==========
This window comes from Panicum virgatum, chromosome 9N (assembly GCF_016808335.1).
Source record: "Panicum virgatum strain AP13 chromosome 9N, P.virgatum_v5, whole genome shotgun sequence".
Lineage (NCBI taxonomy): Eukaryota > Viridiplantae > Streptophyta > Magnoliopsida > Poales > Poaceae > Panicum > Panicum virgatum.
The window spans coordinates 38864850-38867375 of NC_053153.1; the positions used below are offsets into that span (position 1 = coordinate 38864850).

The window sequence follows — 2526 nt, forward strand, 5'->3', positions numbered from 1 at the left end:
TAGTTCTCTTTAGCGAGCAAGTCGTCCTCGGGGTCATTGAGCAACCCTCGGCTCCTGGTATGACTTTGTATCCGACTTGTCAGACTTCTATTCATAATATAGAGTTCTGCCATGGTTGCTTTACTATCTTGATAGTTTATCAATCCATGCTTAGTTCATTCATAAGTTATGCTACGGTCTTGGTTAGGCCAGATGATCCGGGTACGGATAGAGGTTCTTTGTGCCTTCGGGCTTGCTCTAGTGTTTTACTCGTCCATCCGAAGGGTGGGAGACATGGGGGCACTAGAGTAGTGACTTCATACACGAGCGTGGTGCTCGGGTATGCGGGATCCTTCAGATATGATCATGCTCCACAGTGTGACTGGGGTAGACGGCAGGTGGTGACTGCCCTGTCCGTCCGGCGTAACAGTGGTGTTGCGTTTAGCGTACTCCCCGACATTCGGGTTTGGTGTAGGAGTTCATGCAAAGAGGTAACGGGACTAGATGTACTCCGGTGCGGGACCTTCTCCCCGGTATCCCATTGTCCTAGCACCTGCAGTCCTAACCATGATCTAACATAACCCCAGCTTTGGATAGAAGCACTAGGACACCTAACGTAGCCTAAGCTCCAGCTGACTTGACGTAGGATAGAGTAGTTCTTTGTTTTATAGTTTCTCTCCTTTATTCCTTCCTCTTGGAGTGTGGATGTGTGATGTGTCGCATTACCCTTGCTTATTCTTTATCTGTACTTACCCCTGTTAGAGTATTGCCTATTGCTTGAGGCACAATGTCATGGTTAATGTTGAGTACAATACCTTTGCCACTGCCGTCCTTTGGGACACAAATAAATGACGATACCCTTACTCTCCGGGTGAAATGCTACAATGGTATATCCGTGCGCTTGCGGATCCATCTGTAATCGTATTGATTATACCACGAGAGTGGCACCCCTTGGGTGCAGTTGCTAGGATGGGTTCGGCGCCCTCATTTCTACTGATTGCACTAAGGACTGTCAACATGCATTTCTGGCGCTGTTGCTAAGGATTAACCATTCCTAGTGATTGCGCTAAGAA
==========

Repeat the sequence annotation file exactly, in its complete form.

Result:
This window comes from Panicum virgatum, chromosome 9N (assembly GCF_016808335.1).
Source record: "Panicum virgatum strain AP13 chromosome 9N, P.virgatum_v5, whole genome shotgun sequence".
Lineage (NCBI taxonomy): Eukaryota > Viridiplantae > Streptophyta > Magnoliopsida > Poales > Poaceae > Panicum > Panicum virgatum.
The window spans coordinates 38864850-38867375 of NC_053153.1; the positions used below are offsets into that span (position 1 = coordinate 38864850).

The window sequence follows — 2526 nt, forward strand, 5'->3', positions numbered from 1 at the left end:
TAGTTCTCTTTAGCGAGCAAGTCGTCCTCGGGGTCATTGAGCAACCCTCGGCTCCTGGTATGACTTTGTATCCGACTTGTCAGACTTCTATTCATAATATAGAGTTCTGCCATGGTTGCTTTACTATCTTGATAGTTTATCAATCCATGCTTAGTTCATTCATAAGTTATGCTACGGTCTTGGTTAGGCCAGATGATCCGGGTACGGATAGAGGTTCTTTGTGCCTTCGGGCTTGCTCTAGTGTTTTACTCGTCCATCCGAAGGGTGGGAGACATGGGGGCACTAGAGTAGTGACTTCATACACGAGCGTGGTGCTCGGGTATGCGGGATCCTTCAGATATGATCATGCTCCACAGTGTGACTGGGGTAGACGGCAGGTGGTGACTGCCCTGTCCGTCCGGCGTAACAGTGGTGTTGCGTTTAGCGTACTCCCCGACATTCGGGTTTGGTGTAGGAGTTCATGCAAAGAGGTAACGGGACTAGATGTACTCCGGTGCGGGACCTTCTCCCCGGTATCCCATTGTCCTAGCACCTGCAGTCCTAACCATGATCTAACATAACCCCAGCTTTGGATAGAAGCACTAGGACACCTAACGTAGCCTAAGCTCCAGCTGACTTGACGTAGGATAGAGTAGTTCTTTGTTTTATAGTTTCTCTCCTTTATTCCTTCCTCTTGGAGTGTGGATGTGTGATGTGTCGCATTACCCTTGCTTATTCTTTATCTGTACTTACCCCTGTTAGAGTATTGCCTATTGCTTGAGGCACAATGTCATGGTTAATGTTGAGTACAATACCTTTGCCACTGCCGTCCTTTGGGACACAAATAAATGACGATACCCTTACTCTCCGGGTGAAATGCTACAATGGTATATCCGTGCGCTTGCGGATCCATCTGTAATCGTATTGATTATACCACGAGAGTGGCACCCCTTGGGTGCAGTTGCTAGGATGGGTTCGGCGCCCTCATTTCTACTGATTGCACTAAGGACTGTCAACATGCATTTCTGGCGCTGTTGCTAAGGATTAACCATTCCTAGTGATTGCGCTAAGAA